USING THE DEVELOPMENT PROGRAMME TO HELP OUR COMMUNITIES

Our urban warehouse developments typically involve the regeneration of former, often neglected, 'brownfield' manufacturing sites and the redevelopment of this land attracts new businesses and brings jobs and prosperity to the area.

We work closely with local authorities on the section 106 agreements (or equivalent) that form part of the planning process and often go above and beyond what is required. This can involve making an investment to improve the local infrastructure, asking our contractors to source materials from local suppliers and advocating the recruitment of local workers during the construction process.

Once our warehouses are occupied, we work with our customers, local authorities and community groups to provide training. We also create job networks and other support to help local people find employment in the buildings we create.

As long-term owners of our assets we are passionate about helping the communities that we are part of to thrive. Taking this into consideration from the very start of the development process is key to maximising the contribution that we can make and the positive impact that we can have.

BALANCE SHEET POSITIONED TO SUPPORT FURTHER GROWTH

Net borrowings, including our share of joint venture net debt was £2.5 billion at 30 June 2020. The look-through loan to value ratio (LTV) reduced to 22 per cent (31 December 2019: 24 per cent). This is consistent with our aim to have an LTV ratio of around 30 per cent, taking into account our investment plans.

The movement in net debt, including our share of debt in joint ventures, from £2,484 million to £2,511 million, reflects the £680 million (gross) proceeds of the equity placing that we carried out in June, net capital investment of £633 million and the impact of exchange rate movements in the period as the majority of our debt is in Euros.

Since the period end we have agreed a €450 million US Private Placement debt issue with an average maturity of just under 17 years and a blended coupon of 1.6 per cent, to be drawn down in the fourth quarter and will in part be used to repay the remaining £118 million of 2021 and 2022 sterling bonds which we have given notice to redeem in full. Proforma for this activity, our weighted average cost of debt is 1.6 per cent and the average duration of debt is 10.7 years.

INTERIM DIVIDEND OF 6.9 PENCE PER SHARE

The Board has previously guided that the interim dividend will be set at one-third of the previous year's total dividend. As a result, and consistent with this guidance, the Board has declared an increase in the interim dividend of 0.6 pence per share to 6.9 pence (H1 2019: 6.3 pence), a rise of 9.5 per cent. The Board currently expects to follow its existing policy of targeting a pay-out ratio of 85 to 95 per cent of Adjusted profit after tax when considering the full year 2020 dividend.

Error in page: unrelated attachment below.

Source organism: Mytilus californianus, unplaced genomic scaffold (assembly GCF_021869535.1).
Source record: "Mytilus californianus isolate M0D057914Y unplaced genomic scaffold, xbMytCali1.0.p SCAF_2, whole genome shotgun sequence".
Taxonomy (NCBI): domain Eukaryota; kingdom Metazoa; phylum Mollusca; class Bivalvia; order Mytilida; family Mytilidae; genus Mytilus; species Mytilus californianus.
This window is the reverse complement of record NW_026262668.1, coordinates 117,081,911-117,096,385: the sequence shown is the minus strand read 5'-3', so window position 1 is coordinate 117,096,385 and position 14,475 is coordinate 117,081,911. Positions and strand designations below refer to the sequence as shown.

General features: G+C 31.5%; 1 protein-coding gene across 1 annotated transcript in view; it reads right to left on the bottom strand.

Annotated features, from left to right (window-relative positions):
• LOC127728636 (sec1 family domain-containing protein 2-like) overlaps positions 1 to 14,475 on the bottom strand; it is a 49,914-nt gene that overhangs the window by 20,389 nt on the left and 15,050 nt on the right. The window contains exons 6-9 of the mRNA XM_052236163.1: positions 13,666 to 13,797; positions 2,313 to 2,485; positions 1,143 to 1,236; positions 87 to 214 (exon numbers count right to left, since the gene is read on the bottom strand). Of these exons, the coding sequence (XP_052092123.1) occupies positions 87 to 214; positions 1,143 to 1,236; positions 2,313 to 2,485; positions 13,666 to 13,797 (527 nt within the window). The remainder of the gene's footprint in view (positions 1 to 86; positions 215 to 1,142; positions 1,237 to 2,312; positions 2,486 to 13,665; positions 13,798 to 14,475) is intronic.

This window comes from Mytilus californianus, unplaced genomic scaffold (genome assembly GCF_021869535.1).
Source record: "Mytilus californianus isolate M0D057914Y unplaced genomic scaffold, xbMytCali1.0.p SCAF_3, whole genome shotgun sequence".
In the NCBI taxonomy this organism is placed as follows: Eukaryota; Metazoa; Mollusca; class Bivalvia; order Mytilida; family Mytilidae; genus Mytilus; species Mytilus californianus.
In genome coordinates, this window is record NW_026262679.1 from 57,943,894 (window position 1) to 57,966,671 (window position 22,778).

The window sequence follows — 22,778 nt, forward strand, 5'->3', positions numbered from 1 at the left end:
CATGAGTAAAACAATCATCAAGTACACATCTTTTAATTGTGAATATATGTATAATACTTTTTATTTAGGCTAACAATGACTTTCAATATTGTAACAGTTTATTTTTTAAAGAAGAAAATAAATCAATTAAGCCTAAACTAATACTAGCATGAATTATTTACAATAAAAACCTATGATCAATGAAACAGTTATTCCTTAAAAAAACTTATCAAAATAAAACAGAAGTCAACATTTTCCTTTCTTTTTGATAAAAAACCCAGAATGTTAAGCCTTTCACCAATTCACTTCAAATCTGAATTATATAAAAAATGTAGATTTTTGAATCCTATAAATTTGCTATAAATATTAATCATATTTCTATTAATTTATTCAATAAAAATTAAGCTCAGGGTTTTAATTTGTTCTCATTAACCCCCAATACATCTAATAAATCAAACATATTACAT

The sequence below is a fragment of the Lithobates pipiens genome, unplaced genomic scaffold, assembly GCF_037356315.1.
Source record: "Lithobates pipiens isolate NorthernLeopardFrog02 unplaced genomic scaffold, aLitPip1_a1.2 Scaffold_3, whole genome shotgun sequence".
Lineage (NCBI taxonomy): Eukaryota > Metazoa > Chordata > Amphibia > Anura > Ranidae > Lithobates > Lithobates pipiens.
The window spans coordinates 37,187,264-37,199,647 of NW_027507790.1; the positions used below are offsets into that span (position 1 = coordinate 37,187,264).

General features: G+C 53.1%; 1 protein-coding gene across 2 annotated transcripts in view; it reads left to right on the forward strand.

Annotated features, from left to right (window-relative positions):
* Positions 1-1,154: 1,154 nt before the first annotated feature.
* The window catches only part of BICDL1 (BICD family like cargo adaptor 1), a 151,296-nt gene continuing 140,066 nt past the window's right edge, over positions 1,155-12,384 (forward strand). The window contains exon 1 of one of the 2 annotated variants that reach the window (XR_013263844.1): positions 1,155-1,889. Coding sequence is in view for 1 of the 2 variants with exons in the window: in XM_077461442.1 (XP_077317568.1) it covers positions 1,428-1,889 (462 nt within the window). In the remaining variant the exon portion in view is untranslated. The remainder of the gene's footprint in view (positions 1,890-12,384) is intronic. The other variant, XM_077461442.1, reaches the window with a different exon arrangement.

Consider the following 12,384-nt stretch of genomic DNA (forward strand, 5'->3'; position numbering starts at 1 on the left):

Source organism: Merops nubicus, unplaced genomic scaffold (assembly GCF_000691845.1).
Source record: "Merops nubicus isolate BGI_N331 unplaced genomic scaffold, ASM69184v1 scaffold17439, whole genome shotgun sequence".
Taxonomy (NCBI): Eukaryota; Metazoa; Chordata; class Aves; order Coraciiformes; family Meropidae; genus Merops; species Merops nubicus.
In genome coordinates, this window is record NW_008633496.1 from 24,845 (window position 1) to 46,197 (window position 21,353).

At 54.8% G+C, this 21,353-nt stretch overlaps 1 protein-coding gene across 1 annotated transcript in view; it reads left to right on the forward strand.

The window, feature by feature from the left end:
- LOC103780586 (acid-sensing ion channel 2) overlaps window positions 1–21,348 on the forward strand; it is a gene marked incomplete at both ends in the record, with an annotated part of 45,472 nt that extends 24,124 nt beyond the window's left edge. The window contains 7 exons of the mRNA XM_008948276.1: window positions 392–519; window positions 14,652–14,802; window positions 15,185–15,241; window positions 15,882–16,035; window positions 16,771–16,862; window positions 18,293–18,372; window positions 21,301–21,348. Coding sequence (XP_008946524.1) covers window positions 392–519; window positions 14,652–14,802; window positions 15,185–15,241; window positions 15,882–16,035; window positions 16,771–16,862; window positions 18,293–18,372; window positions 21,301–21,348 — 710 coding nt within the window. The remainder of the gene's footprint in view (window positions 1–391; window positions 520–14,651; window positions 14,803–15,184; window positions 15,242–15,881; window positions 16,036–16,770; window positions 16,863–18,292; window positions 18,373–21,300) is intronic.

This interim dividend of 6.9 pence will be paid as an ordinary dividend on 24 September 2020 to shareholders on the register at the close of business on 14 August 2020.

The Board will offer a scrip dividend option for the 2020 interim dividend, allowing shareholders to choose whether to receive the dividend in cash or new shares. 39 per cent of the 2019 final dividend was paid in new shares, equating to £55 million of cash retained on the balance sheet and 7.6 million new shares being issued.

FINANCIAL REVIEW

Like-for-like net rental income growth and income from new developments were the primary drivers of the 6.5 per cent increase in Adjusted profit before tax compared to H1 2019. Adjusted NAV per share increased by 2.6 per cent to 718 pence compared to December 2019 driven in part by the valuation uplift on the property portfolio and equity raise.

Financial highlights

 

30 June
2020

30 June
2019

31 December 2019

IFRS1 net asset value (NAV) per share (diluted) (p)

716

665

697

Adjusted NAV per share1 (diluted) (p)

718

666

700

IFRS profit before tax (£m)

220.9

410.8

902.0

Adjusted2 profit before tax (£m)

140.4

131.8

267.5

IFRS earnings per share (EPS) (p)

19.5

37.1

79.3

Adjusted2 EPS (p)

12.5

12.2

24.4

 

1.  A reconciliation between IFRS NAV and Adjusted NAV is shown in Note 11.

2.  A reconciliation between IFRS profit before tax and Adjusted profit before tax is shown in Note 2 and between IFRS EPS and Adjusted EPS is shown in Note 11.

Presentation of financial information

The condensed financial information is prepared under IFRS where the Group's interests in joint ventures are shown as a single line item on the income statement and balance sheet and subsidiaries are consolidated at 100 per cent.